Can he fix it? Yes he can! – PART 1

Can he fix it?
Of course he can, well one way or another!!!

This post lists all the bits and pieces that Jon has modified, made or fixed on our truck so far. This period covers the first 6 months of our trip. Each item below answers the following questions:
What did he fix?
When and where did he do it?
Was it worth it?
How much did it cost?

Oil cooler and oil.
AUGUST 2016 – UK
As the weather started to warm up I noticed that the steering was getting heavier and heavier. I decided that fitting an oil cooler and changing the grade of the hydraulic steering oil was the answer. The work was done on a friend’s drive in the UK. The oil cooler came from the very useful Ebay. Click and collect worked brilliantly for us as we had already left our home and had no address anymore.
It has made a massive difference. Coming onto a roundabout on a hot day, with low engine rev’s, I now don’t have to fight with a heavy steering wheel.
Oil cooler; £25
Hose clips and fittings; £15

Rear diff cover gasket.
AUGUST 2016 – Delft, Holland
The rear diff cover had started to leak slightly and I was worried that Canadian customs or the shipping company wouldn’t like it. One quiet day in the campsite, backed up against a row of bushes so as not to attract too much attention, I drained the diff oil and took the cover off. I found there was no gasket at all, just sealer – so, after cleaning it well, I put the cover back on with sealer and a gasket.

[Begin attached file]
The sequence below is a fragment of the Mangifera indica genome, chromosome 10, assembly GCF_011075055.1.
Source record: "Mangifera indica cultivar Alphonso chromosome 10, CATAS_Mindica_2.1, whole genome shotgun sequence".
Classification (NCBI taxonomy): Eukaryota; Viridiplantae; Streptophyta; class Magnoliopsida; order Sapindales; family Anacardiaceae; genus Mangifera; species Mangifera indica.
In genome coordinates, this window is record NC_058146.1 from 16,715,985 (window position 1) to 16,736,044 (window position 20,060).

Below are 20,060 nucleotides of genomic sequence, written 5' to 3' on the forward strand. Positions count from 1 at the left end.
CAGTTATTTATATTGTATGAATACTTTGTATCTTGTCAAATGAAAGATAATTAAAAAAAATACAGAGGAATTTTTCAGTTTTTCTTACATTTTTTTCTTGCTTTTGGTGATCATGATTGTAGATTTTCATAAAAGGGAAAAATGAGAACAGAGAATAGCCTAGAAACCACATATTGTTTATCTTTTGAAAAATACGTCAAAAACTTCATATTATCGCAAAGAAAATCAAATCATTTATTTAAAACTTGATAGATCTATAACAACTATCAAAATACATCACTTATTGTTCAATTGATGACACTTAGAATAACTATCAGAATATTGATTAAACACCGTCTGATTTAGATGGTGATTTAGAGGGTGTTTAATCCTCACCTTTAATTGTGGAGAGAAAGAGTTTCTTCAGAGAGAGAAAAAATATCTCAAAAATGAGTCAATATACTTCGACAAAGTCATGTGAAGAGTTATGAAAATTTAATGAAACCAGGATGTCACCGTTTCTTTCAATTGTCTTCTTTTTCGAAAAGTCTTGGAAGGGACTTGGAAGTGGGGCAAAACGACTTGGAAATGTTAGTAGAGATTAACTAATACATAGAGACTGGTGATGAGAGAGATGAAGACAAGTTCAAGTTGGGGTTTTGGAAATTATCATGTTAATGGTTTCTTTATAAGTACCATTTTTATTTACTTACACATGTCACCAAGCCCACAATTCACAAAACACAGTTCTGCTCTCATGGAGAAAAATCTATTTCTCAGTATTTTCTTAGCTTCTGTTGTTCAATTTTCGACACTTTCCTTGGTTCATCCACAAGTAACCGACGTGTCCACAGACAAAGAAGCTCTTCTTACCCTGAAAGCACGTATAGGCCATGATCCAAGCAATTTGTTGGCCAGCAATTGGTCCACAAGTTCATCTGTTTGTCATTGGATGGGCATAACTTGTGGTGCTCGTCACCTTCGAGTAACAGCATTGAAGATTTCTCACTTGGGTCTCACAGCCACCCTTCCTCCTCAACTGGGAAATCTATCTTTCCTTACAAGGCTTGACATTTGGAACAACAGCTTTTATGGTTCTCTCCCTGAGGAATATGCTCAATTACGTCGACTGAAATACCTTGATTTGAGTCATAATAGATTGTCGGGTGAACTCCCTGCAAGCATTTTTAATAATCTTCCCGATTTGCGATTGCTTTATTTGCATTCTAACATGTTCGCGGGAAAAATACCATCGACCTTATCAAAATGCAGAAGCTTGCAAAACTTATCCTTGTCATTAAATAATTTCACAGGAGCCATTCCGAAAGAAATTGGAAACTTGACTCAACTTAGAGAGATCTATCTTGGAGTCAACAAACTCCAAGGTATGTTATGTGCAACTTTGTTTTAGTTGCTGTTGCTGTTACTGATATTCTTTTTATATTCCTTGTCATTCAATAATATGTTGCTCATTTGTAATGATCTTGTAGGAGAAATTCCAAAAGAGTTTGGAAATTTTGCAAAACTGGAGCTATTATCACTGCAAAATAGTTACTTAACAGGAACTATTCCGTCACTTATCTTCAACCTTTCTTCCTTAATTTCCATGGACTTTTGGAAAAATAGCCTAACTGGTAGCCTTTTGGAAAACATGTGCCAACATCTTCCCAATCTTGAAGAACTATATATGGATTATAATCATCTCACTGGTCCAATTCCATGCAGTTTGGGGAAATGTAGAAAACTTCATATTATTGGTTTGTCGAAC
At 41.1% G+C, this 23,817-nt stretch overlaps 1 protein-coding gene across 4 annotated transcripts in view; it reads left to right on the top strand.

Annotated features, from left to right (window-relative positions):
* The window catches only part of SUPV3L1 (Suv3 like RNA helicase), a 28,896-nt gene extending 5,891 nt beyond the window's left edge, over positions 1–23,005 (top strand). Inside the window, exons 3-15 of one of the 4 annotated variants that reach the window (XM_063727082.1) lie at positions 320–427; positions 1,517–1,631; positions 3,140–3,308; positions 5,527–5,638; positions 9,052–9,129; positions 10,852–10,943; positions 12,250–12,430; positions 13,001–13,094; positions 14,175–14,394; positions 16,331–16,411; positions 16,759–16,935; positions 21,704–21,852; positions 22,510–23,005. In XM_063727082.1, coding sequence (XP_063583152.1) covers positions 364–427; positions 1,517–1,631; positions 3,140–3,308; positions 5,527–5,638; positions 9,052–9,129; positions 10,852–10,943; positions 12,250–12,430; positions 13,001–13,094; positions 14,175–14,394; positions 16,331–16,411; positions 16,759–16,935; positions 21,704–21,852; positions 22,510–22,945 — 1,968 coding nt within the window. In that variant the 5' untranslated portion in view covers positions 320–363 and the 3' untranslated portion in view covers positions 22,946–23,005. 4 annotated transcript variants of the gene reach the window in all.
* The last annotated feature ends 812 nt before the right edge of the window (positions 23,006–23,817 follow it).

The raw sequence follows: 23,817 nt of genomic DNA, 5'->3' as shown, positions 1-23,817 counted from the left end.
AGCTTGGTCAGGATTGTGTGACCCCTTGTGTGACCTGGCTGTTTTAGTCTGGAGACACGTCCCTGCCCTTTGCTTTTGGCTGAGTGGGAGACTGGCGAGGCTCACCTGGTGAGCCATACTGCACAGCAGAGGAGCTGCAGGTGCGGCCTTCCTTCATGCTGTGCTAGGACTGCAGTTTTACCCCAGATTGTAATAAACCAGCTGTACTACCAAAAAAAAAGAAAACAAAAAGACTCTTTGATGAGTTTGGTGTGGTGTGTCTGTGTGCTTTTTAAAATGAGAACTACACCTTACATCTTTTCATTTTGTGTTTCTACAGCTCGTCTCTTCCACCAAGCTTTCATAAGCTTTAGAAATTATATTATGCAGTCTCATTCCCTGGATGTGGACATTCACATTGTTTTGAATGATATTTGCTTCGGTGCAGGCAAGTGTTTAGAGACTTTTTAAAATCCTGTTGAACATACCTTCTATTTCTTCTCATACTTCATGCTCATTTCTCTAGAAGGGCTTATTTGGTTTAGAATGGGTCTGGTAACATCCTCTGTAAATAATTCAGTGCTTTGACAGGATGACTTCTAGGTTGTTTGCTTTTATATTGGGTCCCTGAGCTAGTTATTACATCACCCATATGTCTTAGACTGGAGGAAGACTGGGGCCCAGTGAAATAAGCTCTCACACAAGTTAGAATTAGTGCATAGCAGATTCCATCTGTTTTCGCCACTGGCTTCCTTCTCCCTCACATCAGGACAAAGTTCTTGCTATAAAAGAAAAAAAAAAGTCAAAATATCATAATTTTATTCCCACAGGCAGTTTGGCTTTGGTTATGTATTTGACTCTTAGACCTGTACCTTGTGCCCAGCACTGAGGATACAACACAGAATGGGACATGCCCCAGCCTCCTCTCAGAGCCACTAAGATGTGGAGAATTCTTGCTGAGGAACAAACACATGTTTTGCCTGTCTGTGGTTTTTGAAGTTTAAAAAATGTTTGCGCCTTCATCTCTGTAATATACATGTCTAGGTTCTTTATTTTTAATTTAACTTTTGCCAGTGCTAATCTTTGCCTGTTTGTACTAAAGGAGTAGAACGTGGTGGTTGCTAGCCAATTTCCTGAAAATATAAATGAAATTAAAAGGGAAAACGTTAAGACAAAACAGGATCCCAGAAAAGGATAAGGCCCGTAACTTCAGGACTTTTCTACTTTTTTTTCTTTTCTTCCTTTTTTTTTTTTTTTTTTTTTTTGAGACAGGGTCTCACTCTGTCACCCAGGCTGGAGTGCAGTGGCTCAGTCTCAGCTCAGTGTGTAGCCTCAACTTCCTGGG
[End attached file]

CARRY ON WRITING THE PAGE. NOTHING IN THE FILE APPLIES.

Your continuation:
It’s always nice when you can keep the lubrication oil inside!
I had had the gasket for quite sometime. It was left over from some Land Rover spares, but they are only a few pounds.

110 volts supply.
SEPTEMBER 2016 – Nova Scotia, Canada
Up to now mains hook up has not been needed as the solar panel system has been brilliant and provided all the electricity we have ever wanted. However the seasons are changing and we are getting more cloudy days and, of course, the temperatures are getting lower. Pretty much all campsites provide a pitch, electricity, sewage and a water supply all in – so we may as well use the electricity and save on propane/LPG to heat the truck.
I bought the necessary parts from the excellent Canadian Tire store and fitted them to a suitable spot in the truck.
It’s a very basic system that has the socket end of an extension cable in the cab, and the other end with a plug on it coming through to the rear body. This comes out next to a twin socket which is wired to a dangling plug on the outside of the camper body. Now we can hook up in a campsite, or wherever, plug in a small fan heater for keeping us and the camper warm and also plug in a battery charger that lives in the cab keeping the leisure batteries topped up in the cold weather. Both the heater and charger had to be bought on the road as they are 110 volts.
The installation and purchase of heater and charger has been very much worth while to keep us comfortably warm and fully charged. This keeps the fridge and the lights on and even helped to start the truck one morning in -15 degrees C.
30m extension cable; CAN$ 35 on special offer
Heater; CAN$ 25
Double socket, male and female plugs; CAN$ 35